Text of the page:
I never dreamed that I’d arrive in an emotional place that I couldn’t fix. Back then, I don’t know how much psychology was focused on getting rid of the toxic people in your life. But that’s what I did. Michael and I were strong enough to navigate the mess. I felt like I’d crossed an invisible line between finally growing up and being a fully evolved adult. I could never understand how Michael survived his upbringing in that family. He was certainly wounded but our life together over so many years helped heal him. I know forgiveness is supposed to be the ultimate accomplishment in life but I never got there. They lived well into their 90’s, years beyond Michael. I still resent life’s unfairness.
We moved into the routine of our regular summer. The kids went to camp while we worked. We slipped away for a few weekends, one in St. Louis for Six Flags and the wonderful city zoo, and another in the Wisconsin Dells. In August, we again joined our old friends and their families for our raucous annual gathering in Michigan, always good for the soul. Then suddenly it was back to school for a new year.
I think that having gotten started on our family after having a long time alone together, coupled with the lessons we’d learned from our bumpy starts in life, made Michael and I work extra hard to cement our little family unit. Some of our excursions were outside our budget and often wound up with me, who’d only had one family vacation in my childhood, crying my way to the parking lot ahead of everyone else, after sibling bickering and Michael’s hot temper got the best of me. But we kept at it. And the two of us made time to be alone. I still remember these photos from an October fall day in Allerton Park, a lovely place not far from home, where we hung out with our dog, Sydney. Always a place of peace. Thankfully, our relationship was undamaged by my departure from his family.
After we hosted Thanksgiving which had become our annual big family holiday event, for the second year in a row we were able to head to New Orleans for a trip wrapped around a conference for me. We had a wonderful time, rolling on the Big Muddy, eating great food and listening to lots of music. Was that the year we saw Maria Muldaur, the Neville Brothers and Michael, a crazy time middle of the night show with The Meters? Well, it was either that year or the previous one. The end of 1993 was at hand. I had come totally into myself. On to the next events.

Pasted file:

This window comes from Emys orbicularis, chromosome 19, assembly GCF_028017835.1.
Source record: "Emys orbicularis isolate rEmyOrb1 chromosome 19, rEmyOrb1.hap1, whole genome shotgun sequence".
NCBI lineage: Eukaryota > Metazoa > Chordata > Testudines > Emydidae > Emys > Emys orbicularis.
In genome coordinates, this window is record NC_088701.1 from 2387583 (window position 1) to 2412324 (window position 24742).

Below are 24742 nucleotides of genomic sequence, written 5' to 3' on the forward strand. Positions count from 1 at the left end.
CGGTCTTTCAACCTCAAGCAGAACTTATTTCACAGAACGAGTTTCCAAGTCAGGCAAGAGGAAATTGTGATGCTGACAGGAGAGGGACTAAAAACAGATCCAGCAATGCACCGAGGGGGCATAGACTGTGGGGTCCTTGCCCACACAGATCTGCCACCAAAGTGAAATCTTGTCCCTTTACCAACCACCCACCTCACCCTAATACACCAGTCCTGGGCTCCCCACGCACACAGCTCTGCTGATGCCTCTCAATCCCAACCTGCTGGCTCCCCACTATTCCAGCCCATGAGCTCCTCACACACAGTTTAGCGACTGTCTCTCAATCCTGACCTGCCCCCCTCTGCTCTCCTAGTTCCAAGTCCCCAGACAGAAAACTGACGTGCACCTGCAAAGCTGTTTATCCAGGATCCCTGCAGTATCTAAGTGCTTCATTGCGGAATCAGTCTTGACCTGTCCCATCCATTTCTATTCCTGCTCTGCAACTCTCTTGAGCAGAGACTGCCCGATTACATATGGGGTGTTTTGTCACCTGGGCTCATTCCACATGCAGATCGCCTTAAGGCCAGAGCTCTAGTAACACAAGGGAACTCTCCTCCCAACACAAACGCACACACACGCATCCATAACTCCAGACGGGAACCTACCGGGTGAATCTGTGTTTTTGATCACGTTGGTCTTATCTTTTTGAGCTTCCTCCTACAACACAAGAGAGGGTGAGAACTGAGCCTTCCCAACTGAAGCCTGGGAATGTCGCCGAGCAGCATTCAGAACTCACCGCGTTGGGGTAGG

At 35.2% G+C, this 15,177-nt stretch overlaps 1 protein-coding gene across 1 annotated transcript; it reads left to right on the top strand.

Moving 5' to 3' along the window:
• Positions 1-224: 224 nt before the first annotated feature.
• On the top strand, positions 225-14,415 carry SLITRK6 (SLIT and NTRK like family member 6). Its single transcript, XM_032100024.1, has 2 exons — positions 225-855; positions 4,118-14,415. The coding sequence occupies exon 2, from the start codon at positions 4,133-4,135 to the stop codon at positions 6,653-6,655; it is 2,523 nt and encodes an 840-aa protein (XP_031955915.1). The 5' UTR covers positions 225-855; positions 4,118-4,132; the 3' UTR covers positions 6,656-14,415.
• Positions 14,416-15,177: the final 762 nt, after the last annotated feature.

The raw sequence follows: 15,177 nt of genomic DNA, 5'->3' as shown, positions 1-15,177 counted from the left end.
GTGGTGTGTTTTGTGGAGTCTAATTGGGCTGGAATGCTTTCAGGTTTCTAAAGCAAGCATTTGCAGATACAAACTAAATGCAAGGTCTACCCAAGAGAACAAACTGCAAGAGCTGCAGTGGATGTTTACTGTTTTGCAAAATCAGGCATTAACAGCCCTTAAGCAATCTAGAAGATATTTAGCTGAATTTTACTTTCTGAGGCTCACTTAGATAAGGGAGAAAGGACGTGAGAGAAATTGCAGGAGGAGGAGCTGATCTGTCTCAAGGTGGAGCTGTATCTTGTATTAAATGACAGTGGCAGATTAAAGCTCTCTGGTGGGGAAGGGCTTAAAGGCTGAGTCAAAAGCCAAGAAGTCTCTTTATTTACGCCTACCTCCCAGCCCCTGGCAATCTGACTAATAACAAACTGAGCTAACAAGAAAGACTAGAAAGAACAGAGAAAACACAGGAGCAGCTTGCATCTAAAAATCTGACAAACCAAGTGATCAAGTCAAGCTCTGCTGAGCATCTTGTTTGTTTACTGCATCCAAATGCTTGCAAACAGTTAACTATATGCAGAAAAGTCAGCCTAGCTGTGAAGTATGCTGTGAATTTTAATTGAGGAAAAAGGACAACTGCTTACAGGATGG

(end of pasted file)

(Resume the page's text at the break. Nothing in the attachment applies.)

The first snow arrived, followed by below freezing temperatures. Fortunately, I don’t suffer from seasonal affective disorder, which makes life for those afflicted a huge challenge, especially if they reside in temperate zones where four seasons are the norm. I’m not a big fan of either extreme heat or cold but I’ve found ways to manage myself under those conditions. I’m probably more worried about ice than anything else the weather can toss at me. Getting older comes with potentially nasty results if you slip and crash to the cold ground. Honestly, falls become more risky no matter what the weather. Aging is more perilous than youth on every level, in every season.
Music goes a long way in buoying me through my days, hot or cold. When I’m outside I listen to streaming services. When I’m inside, I’ve got this great collection of CD’s, primitive though that may sound, along with the equipment to play them. Actually, they’re quite like streaming channels. Michael made me my own special playlists ages ago. I also have his collected house favorites, a set called the British Invasion and oldies from the ‘50’s through the ‘70’s. As he prepared to sell his massive music collection, he couldn’t stop himself from duplicating special albums. I could lock myself up for a year, playing music day and night, and never finish what’s available to me. Right now I’m resisting the impulse to include lists of my favorite songs, artists and concerts in this blog. Perhaps another time.
Aside from the stuff of daily life which for me includes chores, swimming, writing and spending time with family and friends, I am committed to doing my part in making my corner of the world a better place. Over the years, as climate change has accelerated to become the existential threat of our current era, I’ve evolved from the greenless-apartment-dweller who found a yard, into the gardener-developing-a-habitat-for-threatened-pollinators person. When I first began to muck around in the dirt I had no idea that I was making that kind of commitment. But I’m really happy to have found a way to make at least a small difference in our challenging world. Being visited by a wide variety of creatures who fly, crawl or roam into my garden is as good for me as it is for them. We’re experiencing mutual benefits. They find physical sanctuary, at least for awhile. I find respite and peace, along with a sense of accomplishment, also at least for awhile. My habit of list-making and record-keeping has turned into a decades-long history of commentaries, observations and photographs which describe the trends I’ve seen here as I continue to develop this space. Although the year has not quite ended, I decided to look back to the snowy days of January, 2022 and the subsequent months through the summer. The snow comes and goes, as do the visitors. I selected a number of photos that celebrate the diversity of natural life in my sliver of the earth. Here they are, for your viewing pleasure.